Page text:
First, is the crime that you are charged with committing a felony or misdemeanor?  A felony is defined in Louisiana Revised Statute 14:2(4) as any crime for which an offender may be sentenced to death or imprisonment at hard labor. So, any crime for which the penalty is death, imprisonment at hard labor, or imprisonment with or without hard labor is a felony. A felony is the most serious classification of crime and a conviction will result in the loss of your right to vote, own or possess a firearm, and some of your other most basic rights as a citizen. Examples of felony crimes include first degree murder, second degree murder, manslaughter, rape, sexual battery, molestation of a juvenile, human trafficking, possession with intent to distribute controlled dangerous substances, creation or operation of a clandestine laboratory for the unlawful manufacture of controlled dangerous substances, arson, kidnapping, armed robbery, carjacking,  and home invasion.

A misdemeanor is defined as any crime other than a felony. A crime for which the sentence does not include any possibility of imprisonment at hard labor is a misdemeanor.  Examples of misdemeanor crimes are simple assault, simple battery, disturbing the peace, misdemeanor sexual battery, resisting an officer, simple criminal damage to property where the damage is less than $1,000, criminal mischief, criminal trespass, hit-and-run driving where there is no death or serious bodily injury, and first offense driving while intoxicated. 

Intentional, Reckless or Negligent Conduct?

Does the crime require that you have criminal intent or does it only require that you engage in reckless or negligent conduct? Louisiana Criminal Defense Attorney

According to Louisiana law, criminal intent may be specific or general.  Specific criminal intent is that state of mind which exists when the circumstances indicate that the offender actively desired the prescribed criminal consequences to follow his act or failure to act.  Specific criminal intent may be inferred from the circumstances. So, for example, pointing a firearm at a person and discharging it at close range would give rise to an inference that the person who fired it had the specific intent to kill or cause great bodily harm to the individual.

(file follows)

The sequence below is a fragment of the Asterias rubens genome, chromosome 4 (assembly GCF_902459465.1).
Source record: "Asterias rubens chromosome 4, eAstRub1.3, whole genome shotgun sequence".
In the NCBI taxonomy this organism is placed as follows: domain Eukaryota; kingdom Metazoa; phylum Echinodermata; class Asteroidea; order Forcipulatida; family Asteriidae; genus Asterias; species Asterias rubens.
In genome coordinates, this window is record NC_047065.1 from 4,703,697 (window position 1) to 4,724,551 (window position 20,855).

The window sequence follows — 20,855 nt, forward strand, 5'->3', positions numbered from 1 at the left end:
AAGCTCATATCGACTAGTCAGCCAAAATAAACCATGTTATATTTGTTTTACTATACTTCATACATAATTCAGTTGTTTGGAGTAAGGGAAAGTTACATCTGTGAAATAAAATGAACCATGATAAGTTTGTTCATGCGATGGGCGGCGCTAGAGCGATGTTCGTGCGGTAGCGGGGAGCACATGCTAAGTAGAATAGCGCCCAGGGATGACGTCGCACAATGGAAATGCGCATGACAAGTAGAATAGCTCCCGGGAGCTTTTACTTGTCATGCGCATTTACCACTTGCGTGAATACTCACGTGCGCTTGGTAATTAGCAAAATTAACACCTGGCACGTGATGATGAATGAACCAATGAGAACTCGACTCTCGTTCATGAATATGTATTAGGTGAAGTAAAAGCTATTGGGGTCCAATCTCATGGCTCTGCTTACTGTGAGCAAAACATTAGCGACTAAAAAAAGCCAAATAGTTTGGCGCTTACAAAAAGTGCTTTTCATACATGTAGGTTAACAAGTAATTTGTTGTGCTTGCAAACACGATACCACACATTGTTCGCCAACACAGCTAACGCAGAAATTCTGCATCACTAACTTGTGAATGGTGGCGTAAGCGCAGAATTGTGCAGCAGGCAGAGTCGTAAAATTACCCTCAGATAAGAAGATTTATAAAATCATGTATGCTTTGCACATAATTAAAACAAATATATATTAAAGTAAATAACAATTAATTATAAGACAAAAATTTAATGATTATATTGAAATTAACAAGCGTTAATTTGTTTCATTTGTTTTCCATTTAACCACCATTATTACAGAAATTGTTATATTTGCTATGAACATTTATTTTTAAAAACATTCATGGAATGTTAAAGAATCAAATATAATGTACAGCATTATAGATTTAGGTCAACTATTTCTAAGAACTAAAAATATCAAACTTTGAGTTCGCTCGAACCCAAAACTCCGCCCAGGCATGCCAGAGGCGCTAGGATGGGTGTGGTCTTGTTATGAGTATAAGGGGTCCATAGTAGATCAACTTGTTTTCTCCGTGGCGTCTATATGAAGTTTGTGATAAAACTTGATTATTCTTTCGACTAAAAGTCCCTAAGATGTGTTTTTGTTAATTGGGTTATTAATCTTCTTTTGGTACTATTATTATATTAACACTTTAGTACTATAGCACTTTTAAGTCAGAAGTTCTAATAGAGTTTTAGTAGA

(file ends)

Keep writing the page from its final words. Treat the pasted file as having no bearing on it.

General criminal intent is present whenever there is specific intent. General criminal intent is also present when the circumstances indicate that the offender, in the ordinary course of human experience, must have adverted to the prescribed criminal consequences as reasonably certain to result from his act or failure to act.  In some cases, for some crimes, merely doing  the prohibited act itself is sufficient to establish the offender’s general intent to commit the crime.  In the absence of qualifying provisions in a particular statute, the terms “intent” and “intentional” refer to general criminal intent.

Reckless conduct, is not intentional, but is careless, inattentive, or indifferent to consequences, under circumstances involving danger to life or the safety of others, although no harm was intended. In Louisiana criminal law, criminal negligence exists when, although neither specific nor general criminal intent is present, there is such disregard of the interest of others that the offender’s conduct amounts to a gross deviation below the standard of care expected to be maintained by a reasonably careful man under the same circumstances.   Generally, intentional criminal acts are punished more severely than reckless acts or criminally negligent acts. 

The Presumption of Innocence

The Louisiana Constitution provides that every person charged with a crime is presumed innocent until proven guilty.  According to Louisiana law, in all cases, the court must charge the jury that a person accused of crime is presumed by law to be innocent until each element of the crime, necessary to constitute his guilt, is proven beyond a reasonable doubt.  The jury hearing the case has the duty, in considering the evidence, and in applying the law as given by the court to that evidence, to give the defendant the benefit of every reasonable doubt arising out of the evidence or out of the lack of evidence in the case. If the jury is not convinced of the guilt of the defendant beyond a reasonable doubt, it is the duty of the jury to find him not guilty.